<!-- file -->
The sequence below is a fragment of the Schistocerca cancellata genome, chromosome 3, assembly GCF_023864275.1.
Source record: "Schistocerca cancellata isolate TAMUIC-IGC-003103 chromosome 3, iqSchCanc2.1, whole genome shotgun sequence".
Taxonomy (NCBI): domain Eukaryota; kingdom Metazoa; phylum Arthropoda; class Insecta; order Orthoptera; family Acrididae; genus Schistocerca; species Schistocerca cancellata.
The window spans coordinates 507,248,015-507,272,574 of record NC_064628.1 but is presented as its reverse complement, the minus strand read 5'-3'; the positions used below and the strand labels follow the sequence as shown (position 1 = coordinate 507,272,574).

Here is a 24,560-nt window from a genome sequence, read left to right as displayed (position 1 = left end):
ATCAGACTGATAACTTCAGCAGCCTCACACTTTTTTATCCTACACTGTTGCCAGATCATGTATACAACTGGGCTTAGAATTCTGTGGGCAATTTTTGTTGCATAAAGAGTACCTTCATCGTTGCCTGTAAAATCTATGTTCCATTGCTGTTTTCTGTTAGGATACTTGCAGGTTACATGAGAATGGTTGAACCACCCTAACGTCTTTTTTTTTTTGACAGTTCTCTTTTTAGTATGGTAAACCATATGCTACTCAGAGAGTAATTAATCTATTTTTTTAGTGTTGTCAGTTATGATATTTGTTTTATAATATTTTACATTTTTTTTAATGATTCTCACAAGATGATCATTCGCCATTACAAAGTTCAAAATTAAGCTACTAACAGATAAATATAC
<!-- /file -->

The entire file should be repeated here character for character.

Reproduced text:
The sequence below is a fragment of the Schistocerca cancellata genome, chromosome 3, assembly GCF_023864275.1.
Source record: "Schistocerca cancellata isolate TAMUIC-IGC-003103 chromosome 3, iqSchCanc2.1, whole genome shotgun sequence".
Taxonomy (NCBI): domain Eukaryota; kingdom Metazoa; phylum Arthropoda; class Insecta; order Orthoptera; family Acrididae; genus Schistocerca; species Schistocerca cancellata.
The window spans coordinates 507,248,015-507,272,574 of record NC_064628.1 but is presented as its reverse complement, the minus strand read 5'-3'; the positions used below and the strand labels follow the sequence as shown (position 1 = coordinate 507,272,574).

Here is a 24,560-nt window from a genome sequence, read left to right as displayed (position 1 = left end):
ATCAGACTGATAACTTCAGCAGCCTCACACTTTTTTATCCTACACTGTTGCCAGATCATGTATACAACTGGGCTTAGAATTCTGTGGGCAATTTTTGTTGCATAAAGAGTACCTTCATCGTTGCCTGTAAAATCTATGTTCCATTGCTGTTTTCTGTTAGGATACTTGCAGGTTACATGAGAATGGTTGAACCACCCTAACGTCTTTTTTTTTTTGACAGTTCTCTTTTTAGTATGGTAAACCATATGCTACTCAGAGAGTAATTAATCTATTTTTTTAGTGTTGTCAGTTATGATATTTGTTTTATAATATTTTACATTTTTTTTAATGATTCTCACAAGATGATCATTCGCCATTACAAAGTTCAAAATTAAGCTACTAACAGATAAATATAC